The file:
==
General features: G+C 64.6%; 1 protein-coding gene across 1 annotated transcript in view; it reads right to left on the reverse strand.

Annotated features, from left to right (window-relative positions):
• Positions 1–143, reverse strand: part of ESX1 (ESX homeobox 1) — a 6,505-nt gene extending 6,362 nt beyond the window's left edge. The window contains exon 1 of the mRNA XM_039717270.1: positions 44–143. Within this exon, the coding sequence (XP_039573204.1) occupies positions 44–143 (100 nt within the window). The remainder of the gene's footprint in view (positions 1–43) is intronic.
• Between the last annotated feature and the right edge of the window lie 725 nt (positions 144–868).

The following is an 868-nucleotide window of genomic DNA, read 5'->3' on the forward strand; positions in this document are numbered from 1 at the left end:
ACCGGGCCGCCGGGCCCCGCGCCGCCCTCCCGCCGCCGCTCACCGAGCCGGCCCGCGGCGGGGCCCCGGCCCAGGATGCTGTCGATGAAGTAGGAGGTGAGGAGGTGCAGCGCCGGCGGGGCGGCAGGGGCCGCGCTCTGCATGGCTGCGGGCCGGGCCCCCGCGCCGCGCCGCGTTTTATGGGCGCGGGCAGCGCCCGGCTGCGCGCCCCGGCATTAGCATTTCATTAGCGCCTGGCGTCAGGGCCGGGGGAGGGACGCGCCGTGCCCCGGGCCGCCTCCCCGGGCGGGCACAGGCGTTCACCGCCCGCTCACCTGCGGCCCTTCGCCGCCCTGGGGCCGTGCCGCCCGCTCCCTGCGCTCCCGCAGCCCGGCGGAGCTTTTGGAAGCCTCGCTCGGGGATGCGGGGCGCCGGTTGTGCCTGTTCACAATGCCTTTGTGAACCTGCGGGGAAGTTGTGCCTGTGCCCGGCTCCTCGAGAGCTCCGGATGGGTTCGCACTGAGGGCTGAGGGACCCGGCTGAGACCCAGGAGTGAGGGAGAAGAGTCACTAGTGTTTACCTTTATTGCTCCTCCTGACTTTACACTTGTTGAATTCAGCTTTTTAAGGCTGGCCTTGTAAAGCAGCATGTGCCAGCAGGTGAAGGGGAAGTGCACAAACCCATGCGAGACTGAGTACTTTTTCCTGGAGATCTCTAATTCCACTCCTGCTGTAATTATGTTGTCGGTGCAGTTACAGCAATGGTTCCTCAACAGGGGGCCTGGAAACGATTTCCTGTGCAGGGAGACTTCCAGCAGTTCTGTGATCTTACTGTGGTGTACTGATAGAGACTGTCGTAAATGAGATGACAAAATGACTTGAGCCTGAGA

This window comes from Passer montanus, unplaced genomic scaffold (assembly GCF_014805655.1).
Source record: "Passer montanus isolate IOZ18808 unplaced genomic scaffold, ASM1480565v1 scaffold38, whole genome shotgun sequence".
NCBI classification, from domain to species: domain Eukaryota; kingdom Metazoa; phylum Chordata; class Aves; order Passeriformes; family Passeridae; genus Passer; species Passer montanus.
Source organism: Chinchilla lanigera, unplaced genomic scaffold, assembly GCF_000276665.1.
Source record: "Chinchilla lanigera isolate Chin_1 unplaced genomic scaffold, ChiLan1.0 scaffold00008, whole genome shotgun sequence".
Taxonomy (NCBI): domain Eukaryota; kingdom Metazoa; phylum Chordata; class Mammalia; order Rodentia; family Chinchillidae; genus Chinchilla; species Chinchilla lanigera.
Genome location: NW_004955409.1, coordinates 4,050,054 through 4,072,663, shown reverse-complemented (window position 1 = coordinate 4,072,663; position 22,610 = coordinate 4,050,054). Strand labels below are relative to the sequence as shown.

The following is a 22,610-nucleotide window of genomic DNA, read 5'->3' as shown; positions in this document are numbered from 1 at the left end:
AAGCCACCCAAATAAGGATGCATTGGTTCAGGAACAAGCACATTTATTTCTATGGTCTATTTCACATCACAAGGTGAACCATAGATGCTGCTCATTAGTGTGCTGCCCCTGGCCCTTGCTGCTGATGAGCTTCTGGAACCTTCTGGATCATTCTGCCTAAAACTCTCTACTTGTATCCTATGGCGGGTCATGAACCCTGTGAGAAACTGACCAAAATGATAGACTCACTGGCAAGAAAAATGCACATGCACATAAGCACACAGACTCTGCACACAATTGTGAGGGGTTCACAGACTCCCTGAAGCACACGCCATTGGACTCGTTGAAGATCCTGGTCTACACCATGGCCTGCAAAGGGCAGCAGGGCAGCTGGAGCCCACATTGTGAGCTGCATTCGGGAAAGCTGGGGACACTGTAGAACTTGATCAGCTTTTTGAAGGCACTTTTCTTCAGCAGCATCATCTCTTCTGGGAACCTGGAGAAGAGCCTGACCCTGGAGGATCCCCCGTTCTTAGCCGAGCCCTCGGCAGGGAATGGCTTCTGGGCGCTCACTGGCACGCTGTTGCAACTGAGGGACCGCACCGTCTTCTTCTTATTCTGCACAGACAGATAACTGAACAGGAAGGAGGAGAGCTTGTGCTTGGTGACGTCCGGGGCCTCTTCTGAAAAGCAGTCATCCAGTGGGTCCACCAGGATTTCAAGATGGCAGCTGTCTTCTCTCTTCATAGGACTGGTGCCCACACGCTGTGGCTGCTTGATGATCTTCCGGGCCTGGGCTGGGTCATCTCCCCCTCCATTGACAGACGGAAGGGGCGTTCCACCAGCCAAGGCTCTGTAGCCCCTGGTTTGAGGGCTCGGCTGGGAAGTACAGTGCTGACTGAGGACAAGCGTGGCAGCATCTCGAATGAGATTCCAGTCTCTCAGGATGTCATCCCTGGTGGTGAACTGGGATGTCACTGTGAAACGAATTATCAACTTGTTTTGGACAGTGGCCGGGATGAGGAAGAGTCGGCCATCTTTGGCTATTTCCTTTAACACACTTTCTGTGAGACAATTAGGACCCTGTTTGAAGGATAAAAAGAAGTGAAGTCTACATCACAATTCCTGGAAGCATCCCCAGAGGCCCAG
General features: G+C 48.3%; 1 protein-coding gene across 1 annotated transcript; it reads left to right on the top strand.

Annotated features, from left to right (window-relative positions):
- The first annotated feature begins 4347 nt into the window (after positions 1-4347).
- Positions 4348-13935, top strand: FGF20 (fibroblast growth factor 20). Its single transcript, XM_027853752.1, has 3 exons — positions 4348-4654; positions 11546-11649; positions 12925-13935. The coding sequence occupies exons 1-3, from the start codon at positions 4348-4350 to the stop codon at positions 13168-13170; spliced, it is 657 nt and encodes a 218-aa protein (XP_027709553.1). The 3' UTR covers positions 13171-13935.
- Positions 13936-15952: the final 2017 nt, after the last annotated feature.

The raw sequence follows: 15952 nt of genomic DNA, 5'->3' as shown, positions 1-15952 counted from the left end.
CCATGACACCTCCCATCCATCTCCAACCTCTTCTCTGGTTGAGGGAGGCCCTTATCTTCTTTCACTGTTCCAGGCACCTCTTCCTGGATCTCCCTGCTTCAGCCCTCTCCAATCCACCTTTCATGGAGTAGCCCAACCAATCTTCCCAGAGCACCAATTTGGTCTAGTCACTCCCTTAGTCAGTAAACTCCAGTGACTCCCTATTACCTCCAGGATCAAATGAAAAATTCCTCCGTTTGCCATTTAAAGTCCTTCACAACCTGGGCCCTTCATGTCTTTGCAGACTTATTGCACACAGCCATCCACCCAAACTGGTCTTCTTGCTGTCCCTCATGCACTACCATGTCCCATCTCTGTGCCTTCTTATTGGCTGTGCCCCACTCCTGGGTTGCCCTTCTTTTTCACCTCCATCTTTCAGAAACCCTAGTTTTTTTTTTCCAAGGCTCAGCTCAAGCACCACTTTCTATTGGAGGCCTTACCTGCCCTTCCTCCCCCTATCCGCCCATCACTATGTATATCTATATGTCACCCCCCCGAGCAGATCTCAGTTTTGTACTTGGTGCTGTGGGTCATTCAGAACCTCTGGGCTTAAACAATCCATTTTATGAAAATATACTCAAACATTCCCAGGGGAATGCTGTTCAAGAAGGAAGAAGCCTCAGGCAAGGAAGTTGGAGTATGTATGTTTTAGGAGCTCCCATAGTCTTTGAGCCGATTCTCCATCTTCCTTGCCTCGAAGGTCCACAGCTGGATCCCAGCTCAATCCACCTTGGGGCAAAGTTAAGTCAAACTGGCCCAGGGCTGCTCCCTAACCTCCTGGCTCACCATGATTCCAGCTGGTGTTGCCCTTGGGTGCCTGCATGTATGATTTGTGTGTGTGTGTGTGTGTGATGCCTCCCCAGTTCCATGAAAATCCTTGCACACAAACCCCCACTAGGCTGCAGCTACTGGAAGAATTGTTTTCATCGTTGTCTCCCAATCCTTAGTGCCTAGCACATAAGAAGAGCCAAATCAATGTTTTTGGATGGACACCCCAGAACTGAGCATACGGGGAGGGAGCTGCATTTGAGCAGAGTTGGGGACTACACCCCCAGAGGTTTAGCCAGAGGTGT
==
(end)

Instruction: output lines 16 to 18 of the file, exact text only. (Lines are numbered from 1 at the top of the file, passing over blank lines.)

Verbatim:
General features: G+C 48.3%; 1 protein-coding gene across 1 annotated transcript; it reads left to right on the top strand.

Annotated features, from left to right (window-relative positions):
- The first annotated feature begins 4347 nt into the window (after positions 1-4347).